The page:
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The quest to build more accessible music tech for blind and visually impaired artists

Making music production technology accessible to blind and vision-impaired musicians could also help the sighted, advocates believe.

The quest to build more accessible music tech for blind and visually impaired artists
[Source photo: Chris Stapleton and Stevie Wonder perform onstage during the 65th GRAMMY Awards [Photo: Kevin Winter/Getty Images for The Recording Academy]

Stevie Wonder. Ray Charles. Andrea Bocelli. If you were to ask a random person to name a blind musician, one of those three would almost inevitably come up. Ask that same person about up-and-coming blind musicians, and they’ll likely draw a blank.

That’s no accident, according to Athan Billias, president of the MIDI Association, the nonprofit organization in charge of the MIDI standard. “Music production is much more visually oriented,” than it used to be just a few decades ago, Billias says, which has made things a lot harder for people with vision impairments. Traditional recording studios were dominated by big consoles with lots of knobs and buttons, which offered tactile feedback to the vision-impaired. Today, a studio is often little more than an app on a laptop or an iPad—and a lot of those apps prioritize eye candy over accessibility.

“Eye candy has very little meaning to Stevie Wonder,” Billias says.

In order to better help visually impaired musicians, music production technology has to get more accessible across the board, believes Billias, whose group has been developing a new standard for music accessibility. Doing so will also make music tech itself more accessible to broader sections of the population. “When you make your product more accessible, you actually make it better and easier to use for everybody,” Billias says.

Making musical instruments easier to use has been at the core of the MIDI Association’s work ever since its founding close to a decade ago. The group’s MIDI standard allows digital instruments and computers from different manufacturers to communicate with each other. Now, the group is also pushing for uniting disparate accessibility efforts across the industry. “They’re working in silos,” Billias says. “The issue is that it’s piecemeal.”

The MIDI Association’s work in this field includes an effort to create a technical standard that could help vision-impaired musicians to more easily control their recording and production gear by loading accessibility settings whenever they plug one of their devices into another. The nonprofit also plans to help spread the word about accessibility, and potentially steward open source software efforts in the field.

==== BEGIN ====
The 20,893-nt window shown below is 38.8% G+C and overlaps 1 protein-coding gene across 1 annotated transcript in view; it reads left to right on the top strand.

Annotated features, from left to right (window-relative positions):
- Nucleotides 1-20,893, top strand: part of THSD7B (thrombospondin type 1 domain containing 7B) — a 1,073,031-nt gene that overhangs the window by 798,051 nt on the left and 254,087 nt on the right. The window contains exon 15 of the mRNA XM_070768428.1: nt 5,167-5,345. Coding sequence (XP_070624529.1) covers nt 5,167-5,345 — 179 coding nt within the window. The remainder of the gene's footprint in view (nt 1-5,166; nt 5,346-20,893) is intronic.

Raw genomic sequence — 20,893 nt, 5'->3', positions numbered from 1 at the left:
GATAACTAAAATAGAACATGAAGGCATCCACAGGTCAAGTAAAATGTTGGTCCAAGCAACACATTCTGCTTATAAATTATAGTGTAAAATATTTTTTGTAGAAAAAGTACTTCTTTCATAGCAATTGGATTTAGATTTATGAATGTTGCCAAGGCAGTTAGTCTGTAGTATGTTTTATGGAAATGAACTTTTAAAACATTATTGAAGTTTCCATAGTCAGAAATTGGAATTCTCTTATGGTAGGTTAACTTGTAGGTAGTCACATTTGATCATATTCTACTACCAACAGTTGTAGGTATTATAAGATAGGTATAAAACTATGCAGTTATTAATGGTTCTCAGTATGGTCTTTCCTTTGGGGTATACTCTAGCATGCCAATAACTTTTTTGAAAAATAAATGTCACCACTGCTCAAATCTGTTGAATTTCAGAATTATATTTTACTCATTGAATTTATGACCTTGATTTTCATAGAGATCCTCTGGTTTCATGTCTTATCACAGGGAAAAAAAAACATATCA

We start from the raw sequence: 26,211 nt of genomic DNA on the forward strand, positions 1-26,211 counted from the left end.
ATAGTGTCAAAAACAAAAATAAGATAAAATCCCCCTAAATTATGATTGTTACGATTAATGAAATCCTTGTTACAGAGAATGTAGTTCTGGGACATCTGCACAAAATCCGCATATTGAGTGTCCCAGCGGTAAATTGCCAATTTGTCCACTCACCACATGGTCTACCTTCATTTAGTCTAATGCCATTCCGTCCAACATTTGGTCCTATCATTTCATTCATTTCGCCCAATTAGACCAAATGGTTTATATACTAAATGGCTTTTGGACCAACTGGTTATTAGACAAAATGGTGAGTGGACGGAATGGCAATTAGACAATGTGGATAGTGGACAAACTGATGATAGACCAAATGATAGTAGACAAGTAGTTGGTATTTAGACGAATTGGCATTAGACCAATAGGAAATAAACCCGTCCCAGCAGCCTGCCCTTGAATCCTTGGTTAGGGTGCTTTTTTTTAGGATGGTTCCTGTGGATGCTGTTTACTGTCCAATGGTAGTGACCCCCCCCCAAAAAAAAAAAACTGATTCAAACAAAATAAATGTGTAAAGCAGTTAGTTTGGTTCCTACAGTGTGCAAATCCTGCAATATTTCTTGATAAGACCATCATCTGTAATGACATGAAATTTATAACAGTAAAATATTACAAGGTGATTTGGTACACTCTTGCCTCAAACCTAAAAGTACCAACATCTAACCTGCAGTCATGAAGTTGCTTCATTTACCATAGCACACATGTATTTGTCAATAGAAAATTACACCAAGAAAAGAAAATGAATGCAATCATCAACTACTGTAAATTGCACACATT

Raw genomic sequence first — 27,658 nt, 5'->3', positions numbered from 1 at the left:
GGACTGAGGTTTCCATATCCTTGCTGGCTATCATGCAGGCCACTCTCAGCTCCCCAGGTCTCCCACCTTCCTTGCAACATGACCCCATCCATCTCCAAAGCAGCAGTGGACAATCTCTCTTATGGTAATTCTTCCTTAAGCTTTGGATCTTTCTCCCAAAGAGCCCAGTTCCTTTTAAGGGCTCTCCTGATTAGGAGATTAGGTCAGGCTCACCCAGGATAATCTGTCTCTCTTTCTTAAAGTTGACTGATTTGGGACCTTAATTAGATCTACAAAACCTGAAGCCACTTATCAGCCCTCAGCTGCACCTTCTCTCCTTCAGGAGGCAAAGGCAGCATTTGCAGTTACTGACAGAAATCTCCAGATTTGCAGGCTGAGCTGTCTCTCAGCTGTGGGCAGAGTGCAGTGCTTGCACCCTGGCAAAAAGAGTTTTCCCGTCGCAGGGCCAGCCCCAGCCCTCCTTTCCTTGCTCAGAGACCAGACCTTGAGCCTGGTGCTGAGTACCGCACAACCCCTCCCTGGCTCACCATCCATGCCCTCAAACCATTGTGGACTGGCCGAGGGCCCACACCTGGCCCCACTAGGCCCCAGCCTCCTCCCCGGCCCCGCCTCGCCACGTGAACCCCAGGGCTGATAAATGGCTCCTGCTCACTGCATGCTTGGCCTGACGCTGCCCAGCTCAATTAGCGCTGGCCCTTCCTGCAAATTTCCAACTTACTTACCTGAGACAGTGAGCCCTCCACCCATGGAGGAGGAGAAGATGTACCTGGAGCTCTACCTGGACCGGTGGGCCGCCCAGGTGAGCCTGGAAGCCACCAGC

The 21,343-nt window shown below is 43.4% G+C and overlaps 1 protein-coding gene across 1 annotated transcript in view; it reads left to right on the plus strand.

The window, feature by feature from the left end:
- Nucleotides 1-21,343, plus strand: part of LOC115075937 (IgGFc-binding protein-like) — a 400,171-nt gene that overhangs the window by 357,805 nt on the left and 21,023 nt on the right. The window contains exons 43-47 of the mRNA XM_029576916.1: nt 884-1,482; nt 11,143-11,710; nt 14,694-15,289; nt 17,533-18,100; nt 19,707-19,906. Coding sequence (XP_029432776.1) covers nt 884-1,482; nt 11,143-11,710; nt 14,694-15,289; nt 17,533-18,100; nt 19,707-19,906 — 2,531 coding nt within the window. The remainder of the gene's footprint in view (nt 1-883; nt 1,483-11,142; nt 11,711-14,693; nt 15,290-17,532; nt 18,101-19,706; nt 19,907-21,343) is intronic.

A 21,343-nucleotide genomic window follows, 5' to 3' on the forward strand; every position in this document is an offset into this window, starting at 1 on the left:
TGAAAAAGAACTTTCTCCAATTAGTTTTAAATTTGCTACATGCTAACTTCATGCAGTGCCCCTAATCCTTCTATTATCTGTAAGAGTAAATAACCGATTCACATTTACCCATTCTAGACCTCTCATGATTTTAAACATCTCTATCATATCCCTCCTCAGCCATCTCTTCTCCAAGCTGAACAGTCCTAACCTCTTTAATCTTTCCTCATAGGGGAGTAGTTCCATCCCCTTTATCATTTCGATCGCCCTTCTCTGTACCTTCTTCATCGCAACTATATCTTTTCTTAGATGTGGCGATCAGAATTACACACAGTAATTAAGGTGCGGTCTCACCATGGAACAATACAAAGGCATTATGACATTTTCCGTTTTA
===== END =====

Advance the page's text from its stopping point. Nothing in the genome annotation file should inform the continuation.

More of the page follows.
There are of course a number of blind musicians and producers, even in today’s digital world. One of them is Scott Chesworth, a London-based producer, instructor, and recording engineer who has been completely blind since shortly after birth. That didn’t stop him from pursuing a career in the music industry. “The whole time I’ve been working, digital audio has been at the center of it,” he says.

Chesworth spends much of his working day in front of his laptop, which he connects to a keyboard or a guitar whenever necessary. “Hardware-wise, my setup doesn’t really look any different from someone who is sighted,” Chesworth says. The biggest difference is that he is heavily relying on screen reader software, which tells him what’s happening on his laptop’s screen at any given time.

Chesworth’s screen reader of choice is NVDA, an open source app for Windows PCs. He’s also a heavy user of Reaper, a piece of digital audio production software that he uses via a dedicated accessibility extension. For him, it’s a winning combination. “It’s the most I’ve ever been able to get done, across the board,” Chesworth says. At the same time, he admits things aren’t perfect. “There’s still a lot to be done, but it’s definitely moving in the right direction.”

However, accessibility is not a zero-sum game. That big, analog studio Stevie Wonder used in the ‘70s may have been a lot more accessible to him than modern-day digital technology, but the equipment it housed was also prohibitively expensive. Modern-day digital technologies have helped to democratize music-making. Productions that previously required equipment worth many thousands of dollars can now be done with a $15 iPad app. “That movement of digitalization has positively affected the economic equation, but negatively affected the accessibility for people with disabilities,” Billias says.

For Chesworth, the biggest thing music tech companies can do to further accessibility is to actually listen to blind and vision-impaired people. “The best people to write a screen reader user experience are screen reader users,” he says. Chesworth believes that companies would ideally hire blind developers to work on accessibility, and he even taught himself programming to contribute to the Reaper accessibility extension.

But even just inviting vision-impaired users to provide feedback would make a big difference, Chesworth believes. “Make sure you do actual user testing with even a small group that have lived experience of that thing you’re trying to develop for.”

Doing so may ultimately help companies build better products for everybody. Billias points to French music tech company Arturia as an example, which makes MIDI keyboards and other devices. “Arturia have made their controllers accessible,” he says. “When you touch any button on your controller, it tells you what it’s doing.” It turns out that’s not just a plus for vision-impaired musicians. “They found that people who are perfectly able to see love that feature.”

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